"You can't deny the math," Tony Kiewel says, with the slightest hint of defeat in his voice. "The math is bad and continues to get worse for the whole pie." Sub Pop's head of A&R's not particularly bullish when asked about the state of the music industry. It's been a rough couple of years -- decades, really -- and the idea of the record label going the way of its brick-and-mortar counterpart doesn't seem like some far off prediction, as the majors continue to implode under their own unwieldy weight at an impressive clip. But Kiewel's pessimism is tempered with a note of enthusiasm. All said, things could have been much worse for the legendary Seattle label, which has managed to weather the technological storm largely unscathed. "Our piece of the pie is so much bigger than it was two years ago," the bespectacled executive adds.
A dozen years ago, around the same time the first iPods, now big, boxy anachronisms, began to find their way into the hands of early adopters, Sub Pop experienced a renaissance, after years spent wandering forests of obscurity. In the '90s, the label was the epicenter of one of the most important music movements in recent memory, coming a long way from its humble beginnings as a zine published a few hours south of Seattle in Olympia, Wash. For a few heady years, it seemed that every record of note sported the label's iconic two-tone block label on its rear -- but Sub Pop's reign, like the grunge music it championed, wasn't long for the charted world.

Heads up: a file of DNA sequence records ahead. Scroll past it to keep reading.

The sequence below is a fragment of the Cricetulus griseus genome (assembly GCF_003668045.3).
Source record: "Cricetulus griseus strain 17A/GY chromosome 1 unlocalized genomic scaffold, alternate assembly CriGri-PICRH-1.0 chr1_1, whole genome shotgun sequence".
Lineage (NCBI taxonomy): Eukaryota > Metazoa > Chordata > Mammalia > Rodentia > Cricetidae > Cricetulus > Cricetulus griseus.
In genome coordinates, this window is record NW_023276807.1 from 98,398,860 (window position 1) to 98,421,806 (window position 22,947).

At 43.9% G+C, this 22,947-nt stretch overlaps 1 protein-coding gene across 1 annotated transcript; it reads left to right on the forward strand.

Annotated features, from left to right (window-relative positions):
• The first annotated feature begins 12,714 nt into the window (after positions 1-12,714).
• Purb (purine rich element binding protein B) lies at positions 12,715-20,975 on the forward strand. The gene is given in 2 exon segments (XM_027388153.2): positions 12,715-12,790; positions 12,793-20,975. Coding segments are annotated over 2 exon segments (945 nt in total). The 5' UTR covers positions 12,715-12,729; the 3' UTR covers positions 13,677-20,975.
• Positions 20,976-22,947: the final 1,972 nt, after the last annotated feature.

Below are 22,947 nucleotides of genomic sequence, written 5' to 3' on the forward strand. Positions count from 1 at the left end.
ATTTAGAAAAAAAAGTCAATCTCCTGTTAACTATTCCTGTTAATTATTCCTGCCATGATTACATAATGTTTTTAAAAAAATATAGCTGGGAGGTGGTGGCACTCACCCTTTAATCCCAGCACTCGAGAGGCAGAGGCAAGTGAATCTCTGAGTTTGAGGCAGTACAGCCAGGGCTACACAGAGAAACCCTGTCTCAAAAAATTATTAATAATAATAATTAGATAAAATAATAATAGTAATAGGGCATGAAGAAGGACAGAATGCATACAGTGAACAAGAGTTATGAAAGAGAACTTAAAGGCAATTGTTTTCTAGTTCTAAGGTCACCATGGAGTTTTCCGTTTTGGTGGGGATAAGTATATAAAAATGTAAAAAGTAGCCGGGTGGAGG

By the time the early 21st century rolled around, however, something happened. "We didn't know what the hell was going on," Kiewel recalls, with audible excitement. "At one point, there was so much [traffic] that it was breaking everything. It was people downloading 'Such Great Heights,' the Postal Service song. There were thousands and thousands of kids that had soundtracked their MySpace page with the MP3. It became a debate for years -- maybe we should take down that free MP3. We left everything alone and backed away slowly." Between the Death Cab for Cutie mail-order side project and the haunting indie-pop of Albuquerque's The Shins, Sub Pop was relevant again -- thanks in large part to the magic of social networking.